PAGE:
For vendors and purchasers of businesses, goodwill can be a vague term, and understandably so considering it’s the legal term used for assets that are fundamentally intangible. For people who are considering or are in the process of selling a business, or for people considering purchasing a business, understanding what goodwill means can help navigate the sale of business process. Practically, this can also have a potential impact on the purchase price or the tax consideration of the transaction. This article will explore the meaning of goodwill in more detail through examples and how to determine its value.
What is Goodwill?
Goodwill is an intangible asset of the business. However, it obtains its value as it is a necessary element for the business to continue operation. People often describe it as the “capital infrastructure” of the business.
From the purchaser’s perspective, you should consider what benefit you can obtain and commercially exploit from the goodwill. This advantage can include benefits the purchaser will receive from pre-existing client relationships or the business’ reputation in a particular industry developed from well-developed advertising campaigns in the past. Although these are elements of the business that the purchaser cannot grasp, it is invaluable to a buyer that intends to continue operating the business after the purchase.
It’s important to highlight that goodwill may not be considered an asset for business purchases that are solely relating to the acquisition of plant, equipment and stock.
For example, let’s say you wanted to start operating a new takeaway chicken shop. You’ve found the perfect location where the current business is running a kebab store. Goodwill may not then be a factor in the sale of business transaction. This is because the likely assets that you will be purchasing from the kebab store owner are limited to the equipment (stove, ovens, refrigerators, etc.) or fittings (counters, display cabinets, tabletops, etc.). Technically you will not be continuing to operate the kebab store, so there may be limited goodwill to transfer to your new takeaway chicken shop.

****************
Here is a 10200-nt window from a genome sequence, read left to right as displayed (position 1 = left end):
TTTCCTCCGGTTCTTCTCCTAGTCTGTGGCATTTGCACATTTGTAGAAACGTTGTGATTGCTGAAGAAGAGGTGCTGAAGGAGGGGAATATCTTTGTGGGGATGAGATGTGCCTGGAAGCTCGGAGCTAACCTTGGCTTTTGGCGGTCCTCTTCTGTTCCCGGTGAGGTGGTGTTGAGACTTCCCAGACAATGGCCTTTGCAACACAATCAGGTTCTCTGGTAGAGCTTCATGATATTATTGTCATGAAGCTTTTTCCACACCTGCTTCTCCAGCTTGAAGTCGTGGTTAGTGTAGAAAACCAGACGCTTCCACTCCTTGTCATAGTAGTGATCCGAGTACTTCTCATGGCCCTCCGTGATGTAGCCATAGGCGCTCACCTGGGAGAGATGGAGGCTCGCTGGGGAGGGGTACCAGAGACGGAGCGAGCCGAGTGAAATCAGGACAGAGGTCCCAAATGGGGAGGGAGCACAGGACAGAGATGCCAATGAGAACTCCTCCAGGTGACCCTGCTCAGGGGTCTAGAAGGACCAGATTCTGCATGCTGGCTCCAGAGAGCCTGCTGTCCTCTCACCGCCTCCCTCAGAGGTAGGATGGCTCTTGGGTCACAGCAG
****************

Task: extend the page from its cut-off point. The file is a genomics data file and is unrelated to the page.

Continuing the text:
Are There Any Other Examples of Goodwill?
Not all of the assets listed below will be relevant to every sale of business transaction. However, goodwill can take the following forms:
- Brand identity;
- Network of customers;
- Good reputation amongst customers;
- Expected growth and sales prospects; and
- Good reputation in the market.
Why is Goodwill Important?
Goodwill is important as it is an asset in the business that takes time and effort to generate. For a vendor, goodwill is important in a sale of business transaction as it rewards them for the time and effort it took to generate.
For a purchaser, goodwill is significant as it places you in a competitive position within the market. That is because the vendor has already established the groundworks for the business and you can continue operating by maintaining the goodwill. For example, ensuring that your employees reach the same standard of customer service as beforehand or keeping up any advertising campaigns the business had undertaken previously.
How Do You Determine the Commercial Value of Goodwill?
Determining the value of goodwill is unfortunately not as straightforward as it is ultimately a commercial consideration. That means that it is often subject to negotiations throughout the sale of business transaction.
If you are a purchaser in the transaction, it is important to complete your due diligence to determine what value you would place on the business’ goodwill. This due diligence may involve analysing customer reception to the business as well as understanding how the vendor has operated the business in practice.
For vendors of a sale of business transaction, knowing the value of goodwill is important so that you can gain monetary consideration for the establishment of your business and negotiate with this in mind.
Are you in the process of going through a sale of business? Get in touch with our sale of business lawyers on 1300 544 755.
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